While practicing in Pennsylvania I actually had a situation in which one spouse died young without children and with living parents.  Not everything goes to the spouse in that situation, but instead, partially to spouse and the rest would have been divided between the surviving spouse and parents.  The surviving spouse was not pleased to learn that.

This may also lead to a difficult result for the beneficiary.  If they have disabilities and are using government benefits, receiving the inheritance may cause them to lose those benefits, which may be critical for that person’s care.  Wills and other estate planning documents can prevent that outcome.

If you don’t have a will, at least in Texas, it may be necessary to have a proceeding to determine who the heirs even are.  This is called an heirship proceeding and can be quite expensive as the court appoints another attorney (who you pay) to look for unknown heirs.  This whole process also adds time and uncertainty to a process which is already difficult due to the loss of a loved one.

Additionally, a will designates a person to handle the estate, often called an executor, and typically names successors should the first named person be unable or unwilling to serve.  In the absence of these directions, the heirs will have to figure it out among themselves, hopefully amicably and without litigation.

Many states also have limited proceedings that may or may not be helpful when a person doesn’t have a will.  For example, Texas has affidavits of heirship which can address retitling of land interests, such as the residence.  However, that won’t help for bank accounts.  Pennsylvania actually has a rule permitting small bank accounts to be distributed to next of kin after the funeral is paid.  That too may help, unless the account is $10,000 and is useless for land.  Many states have small estate proceedings that can work, but in practice are often cumbersome.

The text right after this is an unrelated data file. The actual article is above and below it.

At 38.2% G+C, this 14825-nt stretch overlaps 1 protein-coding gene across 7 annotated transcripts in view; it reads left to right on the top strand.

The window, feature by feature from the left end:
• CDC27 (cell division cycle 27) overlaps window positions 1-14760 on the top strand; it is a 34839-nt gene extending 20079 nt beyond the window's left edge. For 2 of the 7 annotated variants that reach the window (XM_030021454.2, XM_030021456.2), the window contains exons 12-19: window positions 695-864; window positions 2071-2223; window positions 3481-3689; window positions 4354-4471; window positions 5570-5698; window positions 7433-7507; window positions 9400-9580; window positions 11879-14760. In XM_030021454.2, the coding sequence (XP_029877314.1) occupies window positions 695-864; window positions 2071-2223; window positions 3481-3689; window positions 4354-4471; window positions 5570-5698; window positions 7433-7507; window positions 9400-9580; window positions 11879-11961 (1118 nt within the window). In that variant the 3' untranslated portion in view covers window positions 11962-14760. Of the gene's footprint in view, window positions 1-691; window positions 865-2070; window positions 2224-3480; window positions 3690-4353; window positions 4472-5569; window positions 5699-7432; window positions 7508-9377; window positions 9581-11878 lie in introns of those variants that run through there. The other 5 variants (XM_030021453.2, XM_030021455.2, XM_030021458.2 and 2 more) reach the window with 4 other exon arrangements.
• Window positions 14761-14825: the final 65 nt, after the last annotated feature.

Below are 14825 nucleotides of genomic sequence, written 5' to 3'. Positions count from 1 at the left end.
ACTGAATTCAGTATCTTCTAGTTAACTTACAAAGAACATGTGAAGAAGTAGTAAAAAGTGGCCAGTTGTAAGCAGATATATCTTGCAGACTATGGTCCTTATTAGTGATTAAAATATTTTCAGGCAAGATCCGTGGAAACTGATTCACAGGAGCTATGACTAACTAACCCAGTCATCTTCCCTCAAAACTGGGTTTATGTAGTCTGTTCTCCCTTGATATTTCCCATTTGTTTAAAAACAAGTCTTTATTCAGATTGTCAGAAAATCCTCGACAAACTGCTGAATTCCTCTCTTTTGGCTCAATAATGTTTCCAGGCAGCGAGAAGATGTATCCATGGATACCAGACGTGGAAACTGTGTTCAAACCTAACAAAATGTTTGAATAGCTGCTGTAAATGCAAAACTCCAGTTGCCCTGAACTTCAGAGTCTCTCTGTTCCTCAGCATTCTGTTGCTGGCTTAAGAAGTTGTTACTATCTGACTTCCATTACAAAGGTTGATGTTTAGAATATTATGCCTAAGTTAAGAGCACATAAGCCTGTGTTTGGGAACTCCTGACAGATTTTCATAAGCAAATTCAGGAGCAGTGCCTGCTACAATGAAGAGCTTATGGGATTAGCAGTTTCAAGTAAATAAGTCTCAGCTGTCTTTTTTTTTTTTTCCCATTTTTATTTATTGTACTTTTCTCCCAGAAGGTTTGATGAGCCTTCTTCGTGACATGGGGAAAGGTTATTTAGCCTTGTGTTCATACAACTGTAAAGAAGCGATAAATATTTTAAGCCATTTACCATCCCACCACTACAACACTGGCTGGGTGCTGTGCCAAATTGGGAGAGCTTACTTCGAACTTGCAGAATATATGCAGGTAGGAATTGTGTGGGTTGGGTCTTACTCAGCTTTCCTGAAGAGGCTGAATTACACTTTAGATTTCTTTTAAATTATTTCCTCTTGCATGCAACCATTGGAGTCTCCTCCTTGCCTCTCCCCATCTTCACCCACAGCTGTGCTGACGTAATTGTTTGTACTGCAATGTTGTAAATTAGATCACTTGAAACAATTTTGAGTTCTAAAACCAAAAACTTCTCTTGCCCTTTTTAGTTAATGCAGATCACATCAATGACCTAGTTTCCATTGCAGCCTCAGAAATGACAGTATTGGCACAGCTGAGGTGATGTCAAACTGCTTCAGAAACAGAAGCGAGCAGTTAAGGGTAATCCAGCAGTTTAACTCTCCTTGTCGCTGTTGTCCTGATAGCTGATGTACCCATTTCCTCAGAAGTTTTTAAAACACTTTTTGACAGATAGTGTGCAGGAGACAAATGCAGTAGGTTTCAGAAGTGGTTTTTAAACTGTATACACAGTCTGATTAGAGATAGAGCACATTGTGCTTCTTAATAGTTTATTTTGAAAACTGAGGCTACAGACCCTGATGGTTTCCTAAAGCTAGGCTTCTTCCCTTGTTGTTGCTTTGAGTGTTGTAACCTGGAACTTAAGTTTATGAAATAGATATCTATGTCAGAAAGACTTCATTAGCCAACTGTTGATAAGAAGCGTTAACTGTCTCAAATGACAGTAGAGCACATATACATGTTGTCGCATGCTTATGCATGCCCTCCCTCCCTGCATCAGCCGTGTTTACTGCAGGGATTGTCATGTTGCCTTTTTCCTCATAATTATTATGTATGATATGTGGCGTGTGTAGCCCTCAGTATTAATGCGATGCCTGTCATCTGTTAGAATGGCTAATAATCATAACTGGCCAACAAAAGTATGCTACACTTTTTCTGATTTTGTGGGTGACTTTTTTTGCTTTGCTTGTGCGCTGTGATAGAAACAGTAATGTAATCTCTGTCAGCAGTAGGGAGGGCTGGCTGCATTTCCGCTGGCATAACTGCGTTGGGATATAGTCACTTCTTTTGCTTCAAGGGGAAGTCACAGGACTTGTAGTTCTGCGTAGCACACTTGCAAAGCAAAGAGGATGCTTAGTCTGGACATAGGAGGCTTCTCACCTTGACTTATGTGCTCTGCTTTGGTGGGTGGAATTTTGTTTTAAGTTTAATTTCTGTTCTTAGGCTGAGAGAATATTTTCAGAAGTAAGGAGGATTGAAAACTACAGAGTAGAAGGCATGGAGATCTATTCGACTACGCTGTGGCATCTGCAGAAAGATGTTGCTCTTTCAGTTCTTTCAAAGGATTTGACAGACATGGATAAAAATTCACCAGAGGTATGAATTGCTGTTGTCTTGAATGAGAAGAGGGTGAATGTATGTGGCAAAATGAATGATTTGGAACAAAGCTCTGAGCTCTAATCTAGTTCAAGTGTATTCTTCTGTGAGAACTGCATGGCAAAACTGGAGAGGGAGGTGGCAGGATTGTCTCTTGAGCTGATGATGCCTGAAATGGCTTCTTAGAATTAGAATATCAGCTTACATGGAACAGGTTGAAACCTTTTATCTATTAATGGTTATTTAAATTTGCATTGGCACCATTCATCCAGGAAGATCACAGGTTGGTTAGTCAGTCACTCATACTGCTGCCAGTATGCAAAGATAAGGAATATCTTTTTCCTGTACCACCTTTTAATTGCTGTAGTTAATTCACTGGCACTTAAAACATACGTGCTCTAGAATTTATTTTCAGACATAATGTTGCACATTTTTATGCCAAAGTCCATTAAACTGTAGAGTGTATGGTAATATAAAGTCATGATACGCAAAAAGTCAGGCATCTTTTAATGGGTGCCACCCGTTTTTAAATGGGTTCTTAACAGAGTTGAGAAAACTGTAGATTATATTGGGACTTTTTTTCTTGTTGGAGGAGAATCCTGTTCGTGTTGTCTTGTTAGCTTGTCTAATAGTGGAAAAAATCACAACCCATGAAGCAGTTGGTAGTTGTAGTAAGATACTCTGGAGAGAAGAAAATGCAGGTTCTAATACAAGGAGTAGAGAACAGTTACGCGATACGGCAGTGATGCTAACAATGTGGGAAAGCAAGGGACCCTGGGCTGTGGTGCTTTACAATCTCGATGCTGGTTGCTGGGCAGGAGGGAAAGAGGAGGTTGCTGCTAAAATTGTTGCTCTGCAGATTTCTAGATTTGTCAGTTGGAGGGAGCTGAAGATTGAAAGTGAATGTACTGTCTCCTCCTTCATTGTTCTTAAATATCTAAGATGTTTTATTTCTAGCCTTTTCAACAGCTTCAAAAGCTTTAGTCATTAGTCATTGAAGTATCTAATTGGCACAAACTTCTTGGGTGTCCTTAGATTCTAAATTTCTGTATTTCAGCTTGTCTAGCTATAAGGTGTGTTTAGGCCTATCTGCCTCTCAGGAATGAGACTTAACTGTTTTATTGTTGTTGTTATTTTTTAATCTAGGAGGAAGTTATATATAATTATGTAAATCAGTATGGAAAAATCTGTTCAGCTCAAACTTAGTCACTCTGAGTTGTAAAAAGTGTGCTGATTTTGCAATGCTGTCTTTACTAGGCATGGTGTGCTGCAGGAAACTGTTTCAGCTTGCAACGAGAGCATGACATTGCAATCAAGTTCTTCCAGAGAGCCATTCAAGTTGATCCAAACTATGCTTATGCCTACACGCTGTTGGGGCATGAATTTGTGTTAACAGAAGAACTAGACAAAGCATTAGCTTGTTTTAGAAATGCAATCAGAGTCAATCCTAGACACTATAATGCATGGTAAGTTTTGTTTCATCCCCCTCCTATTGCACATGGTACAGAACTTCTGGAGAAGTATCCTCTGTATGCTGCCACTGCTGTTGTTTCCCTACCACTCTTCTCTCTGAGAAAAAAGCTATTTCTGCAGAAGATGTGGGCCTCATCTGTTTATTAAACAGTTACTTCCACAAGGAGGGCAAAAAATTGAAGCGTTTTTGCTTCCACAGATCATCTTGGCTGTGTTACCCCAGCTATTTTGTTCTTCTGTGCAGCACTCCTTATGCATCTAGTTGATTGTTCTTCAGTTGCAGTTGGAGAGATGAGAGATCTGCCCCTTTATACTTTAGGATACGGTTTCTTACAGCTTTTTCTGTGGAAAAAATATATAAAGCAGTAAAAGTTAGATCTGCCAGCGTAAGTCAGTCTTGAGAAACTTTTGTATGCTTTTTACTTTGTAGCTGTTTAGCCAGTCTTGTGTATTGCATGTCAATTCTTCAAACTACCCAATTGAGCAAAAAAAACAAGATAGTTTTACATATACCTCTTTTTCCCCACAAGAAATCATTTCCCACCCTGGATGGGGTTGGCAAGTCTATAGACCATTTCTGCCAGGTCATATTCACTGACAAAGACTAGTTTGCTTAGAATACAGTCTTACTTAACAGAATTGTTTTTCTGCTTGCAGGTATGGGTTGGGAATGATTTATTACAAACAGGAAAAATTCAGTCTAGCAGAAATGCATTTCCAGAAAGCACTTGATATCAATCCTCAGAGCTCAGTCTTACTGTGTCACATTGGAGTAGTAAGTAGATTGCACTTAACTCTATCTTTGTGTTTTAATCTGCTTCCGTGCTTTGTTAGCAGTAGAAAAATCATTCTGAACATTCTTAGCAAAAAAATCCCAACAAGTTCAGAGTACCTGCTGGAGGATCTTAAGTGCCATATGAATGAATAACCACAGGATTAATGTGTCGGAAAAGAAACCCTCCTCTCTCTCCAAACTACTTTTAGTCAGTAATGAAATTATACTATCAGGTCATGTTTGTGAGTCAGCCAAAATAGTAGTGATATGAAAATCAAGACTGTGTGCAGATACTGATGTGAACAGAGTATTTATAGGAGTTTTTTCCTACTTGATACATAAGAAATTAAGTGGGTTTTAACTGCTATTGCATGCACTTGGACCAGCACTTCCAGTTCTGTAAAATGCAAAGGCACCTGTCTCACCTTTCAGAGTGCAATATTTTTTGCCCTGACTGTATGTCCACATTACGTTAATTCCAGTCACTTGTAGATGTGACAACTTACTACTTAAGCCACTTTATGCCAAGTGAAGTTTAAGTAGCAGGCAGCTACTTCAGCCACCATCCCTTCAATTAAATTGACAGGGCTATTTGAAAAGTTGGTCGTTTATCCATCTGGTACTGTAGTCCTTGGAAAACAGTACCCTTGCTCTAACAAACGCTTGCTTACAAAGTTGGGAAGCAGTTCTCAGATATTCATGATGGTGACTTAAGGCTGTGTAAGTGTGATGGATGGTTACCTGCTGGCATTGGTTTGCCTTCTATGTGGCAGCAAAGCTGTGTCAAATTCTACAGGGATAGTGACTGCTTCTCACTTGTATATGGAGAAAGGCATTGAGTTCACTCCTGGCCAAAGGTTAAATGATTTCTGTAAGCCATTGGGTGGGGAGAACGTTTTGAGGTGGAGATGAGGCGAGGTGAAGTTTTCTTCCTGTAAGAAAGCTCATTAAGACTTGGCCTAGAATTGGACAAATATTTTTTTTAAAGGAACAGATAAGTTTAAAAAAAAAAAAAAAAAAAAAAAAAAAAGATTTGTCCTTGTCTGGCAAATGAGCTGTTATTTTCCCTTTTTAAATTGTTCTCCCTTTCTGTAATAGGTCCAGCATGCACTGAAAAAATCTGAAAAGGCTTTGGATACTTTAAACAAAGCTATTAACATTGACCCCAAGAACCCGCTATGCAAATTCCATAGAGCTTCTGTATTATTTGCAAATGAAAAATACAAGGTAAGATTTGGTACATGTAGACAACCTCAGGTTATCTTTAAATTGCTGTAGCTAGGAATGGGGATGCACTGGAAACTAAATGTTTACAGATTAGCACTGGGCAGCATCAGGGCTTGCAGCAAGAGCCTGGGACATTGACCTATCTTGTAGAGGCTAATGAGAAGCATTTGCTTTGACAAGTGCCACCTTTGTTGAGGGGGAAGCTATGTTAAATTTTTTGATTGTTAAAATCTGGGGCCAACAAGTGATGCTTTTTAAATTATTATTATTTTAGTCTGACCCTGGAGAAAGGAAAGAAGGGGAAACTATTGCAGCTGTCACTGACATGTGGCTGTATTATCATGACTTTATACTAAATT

A much better solution: speak with an experienced estate planning attorney to have a will and other estate planning documents prepared to protect yourself and those you love.

Start by determining your goals and speaking with family members. You may be surprised to learn an adult child doesn’t need or want what you want to leave them. If you have a vacation home you want to leave to the next generation, ask to see if they want it. It may reveal new information about your family and change how you distribute your estate. A grandchild who has already picked out a Ferrari, for instance, might make you consider setting up a trust with distributions over time, so they can’t blow their inheritance in one purchase.

Determining who will be your executor is another important decision for your will. They are a fiduciary, with a legal obligation to put the estate’s interest above their own. They need to be able to manage money, make sound decisions and equally important, stick to your wishes, even when your surviving loved ones have other opinions about “what you would have wanted.”  See this article for further ideas:  https://www.galliganmanning.com/what-are-the-duties-of-an-executor/  

If there is no one suitable or willing, your estate planning attorney will have some suggestions. Depending on the size of the estate, a bank or trust company may be able to serve as executor.

The will is just the first step. An estate plan includes planning for incapacity. With a Will, a Power of Attorney, Medical Powers of Attorney and other documents appropriate for your state, you and your loved ones will be better positioned to address the inevitable events of life.

Reference: Pittsburgh Post-Gazette (April 24, 2022) “Placing the puzzle pieces of long-term care and planning a will”